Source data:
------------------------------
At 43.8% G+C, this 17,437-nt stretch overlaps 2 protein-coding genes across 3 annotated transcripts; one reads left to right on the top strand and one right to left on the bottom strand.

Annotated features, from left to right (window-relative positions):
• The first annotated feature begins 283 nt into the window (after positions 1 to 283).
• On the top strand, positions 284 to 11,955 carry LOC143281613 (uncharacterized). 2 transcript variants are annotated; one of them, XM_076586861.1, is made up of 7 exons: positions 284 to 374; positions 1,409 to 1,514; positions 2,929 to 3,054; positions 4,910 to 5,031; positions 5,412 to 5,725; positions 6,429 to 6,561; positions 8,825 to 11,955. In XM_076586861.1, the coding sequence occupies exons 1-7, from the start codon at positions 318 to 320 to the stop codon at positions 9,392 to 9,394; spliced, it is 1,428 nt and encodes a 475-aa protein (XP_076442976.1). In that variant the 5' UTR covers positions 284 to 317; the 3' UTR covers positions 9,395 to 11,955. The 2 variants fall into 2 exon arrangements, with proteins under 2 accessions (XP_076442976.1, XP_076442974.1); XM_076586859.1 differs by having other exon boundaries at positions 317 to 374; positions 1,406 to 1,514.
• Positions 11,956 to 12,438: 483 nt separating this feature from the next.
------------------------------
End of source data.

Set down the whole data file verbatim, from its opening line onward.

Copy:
At 43.8% G+C, this 17,437-nt stretch overlaps 2 protein-coding genes across 3 annotated transcripts; one reads left to right on the top strand and one right to left on the bottom strand.

Annotated features, from left to right (window-relative positions):
• The first annotated feature begins 283 nt into the window (after positions 1 to 283).
• On the top strand, positions 284 to 11,955 carry LOC143281613 (uncharacterized). 2 transcript variants are annotated; one of them, XM_076586861.1, is made up of 7 exons: positions 284 to 374; positions 1,409 to 1,514; positions 2,929 to 3,054; positions 4,910 to 5,031; positions 5,412 to 5,725; positions 6,429 to 6,561; positions 8,825 to 11,955. In XM_076586861.1, the coding sequence occupies exons 1-7, from the start codon at positions 318 to 320 to the stop codon at positions 9,392 to 9,394; spliced, it is 1,428 nt and encodes a 475-aa protein (XP_076442976.1). In that variant the 5' UTR covers positions 284 to 317; the 3' UTR covers positions 9,395 to 11,955. The 2 variants fall into 2 exon arrangements, with proteins under 2 accessions (XP_076442976.1, XP_076442974.1); XM_076586859.1 differs by having other exon boundaries at positions 317 to 374; positions 1,406 to 1,514.
• Positions 11,956 to 12,438: 483 nt separating this feature from the next.